. It was quite clear that the support of the Congress was essential for the Khilafat movement to succeed. However, although Gandhi was in favour of launching satyagraha and non-cooperation against the government on the Khilafat issue, the Congress was not united on this form of political action. Tilak was opposed to having an alliance with Muslim leaders over a religious issue and he was also sceptical of satyagraha as an instrument of politics. According to Professor Ravinder Kumar, Gandhi made a concerted bid to convince Tilak of the virtues of satyagraha and of the expediency of an alliance with the Muslim community over the Khilafat issue. There was opposition to some of the other provisions of the Gandhi’s non-cooperation programme also, such as boycott of councils. Later, however, Gandhi was able to the get the approval of the Congress for his programme of political action and the Congress felt inclined to support a non-cooperation programme on the Khilafat question because:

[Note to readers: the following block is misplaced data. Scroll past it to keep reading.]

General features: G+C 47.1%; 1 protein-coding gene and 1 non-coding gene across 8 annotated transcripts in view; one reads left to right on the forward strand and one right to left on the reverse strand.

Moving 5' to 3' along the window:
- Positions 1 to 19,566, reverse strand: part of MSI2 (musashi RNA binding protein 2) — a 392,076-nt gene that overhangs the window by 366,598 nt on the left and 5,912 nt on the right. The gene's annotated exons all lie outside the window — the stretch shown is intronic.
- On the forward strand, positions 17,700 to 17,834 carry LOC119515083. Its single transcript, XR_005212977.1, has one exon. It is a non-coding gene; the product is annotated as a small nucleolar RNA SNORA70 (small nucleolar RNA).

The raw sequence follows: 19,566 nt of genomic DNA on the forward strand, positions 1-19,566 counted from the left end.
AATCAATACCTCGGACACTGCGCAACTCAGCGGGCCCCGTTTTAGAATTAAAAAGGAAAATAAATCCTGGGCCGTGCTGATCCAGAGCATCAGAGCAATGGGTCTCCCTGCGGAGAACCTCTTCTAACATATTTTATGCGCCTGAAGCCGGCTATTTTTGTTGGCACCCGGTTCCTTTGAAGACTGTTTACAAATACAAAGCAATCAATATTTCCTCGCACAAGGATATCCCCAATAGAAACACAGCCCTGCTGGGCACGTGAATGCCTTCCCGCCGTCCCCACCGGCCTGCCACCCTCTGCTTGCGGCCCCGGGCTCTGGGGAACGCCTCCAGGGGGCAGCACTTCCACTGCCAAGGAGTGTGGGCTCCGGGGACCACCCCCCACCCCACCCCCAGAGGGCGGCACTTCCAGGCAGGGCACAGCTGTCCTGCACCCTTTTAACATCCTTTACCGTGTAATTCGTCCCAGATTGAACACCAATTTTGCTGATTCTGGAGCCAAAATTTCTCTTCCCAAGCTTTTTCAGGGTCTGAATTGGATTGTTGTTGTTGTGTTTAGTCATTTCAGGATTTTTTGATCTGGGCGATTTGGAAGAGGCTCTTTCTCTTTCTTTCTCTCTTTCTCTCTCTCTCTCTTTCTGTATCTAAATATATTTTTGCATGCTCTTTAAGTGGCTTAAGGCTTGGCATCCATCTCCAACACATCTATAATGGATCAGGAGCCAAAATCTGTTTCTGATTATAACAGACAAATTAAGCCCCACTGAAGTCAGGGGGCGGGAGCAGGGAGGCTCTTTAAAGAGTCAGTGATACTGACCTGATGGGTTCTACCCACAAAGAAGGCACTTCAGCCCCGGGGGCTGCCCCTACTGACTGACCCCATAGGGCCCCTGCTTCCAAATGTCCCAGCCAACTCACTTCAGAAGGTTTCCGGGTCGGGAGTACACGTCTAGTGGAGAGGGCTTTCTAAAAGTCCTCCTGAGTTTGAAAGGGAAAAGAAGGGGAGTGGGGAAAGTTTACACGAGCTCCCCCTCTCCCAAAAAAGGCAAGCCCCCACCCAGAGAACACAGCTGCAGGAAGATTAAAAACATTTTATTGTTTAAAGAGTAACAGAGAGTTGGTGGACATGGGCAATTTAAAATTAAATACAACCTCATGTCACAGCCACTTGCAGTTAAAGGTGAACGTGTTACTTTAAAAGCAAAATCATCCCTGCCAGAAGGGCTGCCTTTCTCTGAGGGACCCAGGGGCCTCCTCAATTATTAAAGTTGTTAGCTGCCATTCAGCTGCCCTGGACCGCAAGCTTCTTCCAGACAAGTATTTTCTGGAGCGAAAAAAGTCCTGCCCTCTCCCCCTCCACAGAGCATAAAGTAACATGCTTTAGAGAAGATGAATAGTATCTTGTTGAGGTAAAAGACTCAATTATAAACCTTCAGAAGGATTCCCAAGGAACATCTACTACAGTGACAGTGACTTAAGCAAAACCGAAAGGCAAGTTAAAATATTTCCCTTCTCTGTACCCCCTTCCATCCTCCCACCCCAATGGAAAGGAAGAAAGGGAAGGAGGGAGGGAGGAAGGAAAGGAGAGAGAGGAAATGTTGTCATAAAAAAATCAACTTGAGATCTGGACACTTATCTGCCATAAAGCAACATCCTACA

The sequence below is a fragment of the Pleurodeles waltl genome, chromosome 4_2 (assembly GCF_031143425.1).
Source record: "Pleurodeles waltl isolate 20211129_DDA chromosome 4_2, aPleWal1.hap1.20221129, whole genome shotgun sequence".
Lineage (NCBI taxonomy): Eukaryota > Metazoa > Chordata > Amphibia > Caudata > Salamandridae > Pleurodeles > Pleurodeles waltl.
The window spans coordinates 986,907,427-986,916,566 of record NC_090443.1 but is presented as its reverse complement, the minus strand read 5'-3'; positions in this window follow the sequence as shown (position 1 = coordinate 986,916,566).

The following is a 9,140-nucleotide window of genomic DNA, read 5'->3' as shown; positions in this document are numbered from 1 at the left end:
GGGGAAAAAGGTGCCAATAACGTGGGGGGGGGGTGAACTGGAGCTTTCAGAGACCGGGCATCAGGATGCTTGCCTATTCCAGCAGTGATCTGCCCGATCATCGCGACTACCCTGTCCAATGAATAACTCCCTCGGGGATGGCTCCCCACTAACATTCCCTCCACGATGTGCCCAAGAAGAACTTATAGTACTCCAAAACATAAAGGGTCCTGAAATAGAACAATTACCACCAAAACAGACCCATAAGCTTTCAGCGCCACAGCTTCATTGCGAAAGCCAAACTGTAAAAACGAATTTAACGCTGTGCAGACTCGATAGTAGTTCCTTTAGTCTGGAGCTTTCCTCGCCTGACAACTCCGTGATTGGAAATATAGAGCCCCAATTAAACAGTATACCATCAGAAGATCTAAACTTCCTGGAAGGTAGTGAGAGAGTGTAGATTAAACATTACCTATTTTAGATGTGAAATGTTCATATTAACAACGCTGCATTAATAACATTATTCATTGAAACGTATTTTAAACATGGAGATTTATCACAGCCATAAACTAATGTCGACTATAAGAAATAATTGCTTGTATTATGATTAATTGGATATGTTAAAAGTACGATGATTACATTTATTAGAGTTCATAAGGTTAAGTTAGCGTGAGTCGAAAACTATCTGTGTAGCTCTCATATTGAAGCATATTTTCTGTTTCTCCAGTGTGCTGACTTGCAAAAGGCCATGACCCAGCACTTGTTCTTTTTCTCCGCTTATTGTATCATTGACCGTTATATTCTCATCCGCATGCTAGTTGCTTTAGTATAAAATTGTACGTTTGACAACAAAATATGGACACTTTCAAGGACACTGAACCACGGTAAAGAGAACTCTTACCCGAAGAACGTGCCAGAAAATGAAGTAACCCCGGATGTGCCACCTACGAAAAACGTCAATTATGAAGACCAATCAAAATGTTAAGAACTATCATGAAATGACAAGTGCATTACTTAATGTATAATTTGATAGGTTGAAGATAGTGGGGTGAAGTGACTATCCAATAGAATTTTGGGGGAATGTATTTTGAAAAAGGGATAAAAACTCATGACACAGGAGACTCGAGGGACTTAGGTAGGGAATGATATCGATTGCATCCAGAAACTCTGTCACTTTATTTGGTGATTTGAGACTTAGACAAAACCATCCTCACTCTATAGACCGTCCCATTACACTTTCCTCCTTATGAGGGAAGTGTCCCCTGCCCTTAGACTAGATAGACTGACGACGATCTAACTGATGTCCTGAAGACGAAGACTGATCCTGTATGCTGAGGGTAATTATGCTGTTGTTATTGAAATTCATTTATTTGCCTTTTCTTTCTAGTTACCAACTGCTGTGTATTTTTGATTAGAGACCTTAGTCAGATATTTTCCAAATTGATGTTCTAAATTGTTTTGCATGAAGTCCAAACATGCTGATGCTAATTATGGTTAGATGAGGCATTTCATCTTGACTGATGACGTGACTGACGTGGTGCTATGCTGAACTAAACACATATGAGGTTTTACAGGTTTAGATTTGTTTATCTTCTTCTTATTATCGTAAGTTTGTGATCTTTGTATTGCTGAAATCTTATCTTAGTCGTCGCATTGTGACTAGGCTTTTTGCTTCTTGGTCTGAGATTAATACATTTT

- It was felt that this was a golden opportunity to cement Hindu-Muslim unity and to bring Muslim masses into the national movement; now different sections of society—Hindus, Muslims, Sikhs, Christians, peasants, artisans, capitalists, tribals, women, students—could come into the national movement by fighting for their own rights and realising that the colonial rule was opposed to them;
- The Congress was losing faith in constitutional struggle, especially after the Punjab incidents and the blatantly partisan Hunter Committee Report;
- The Congress was aware that the masses were eager to give expression to their discontent.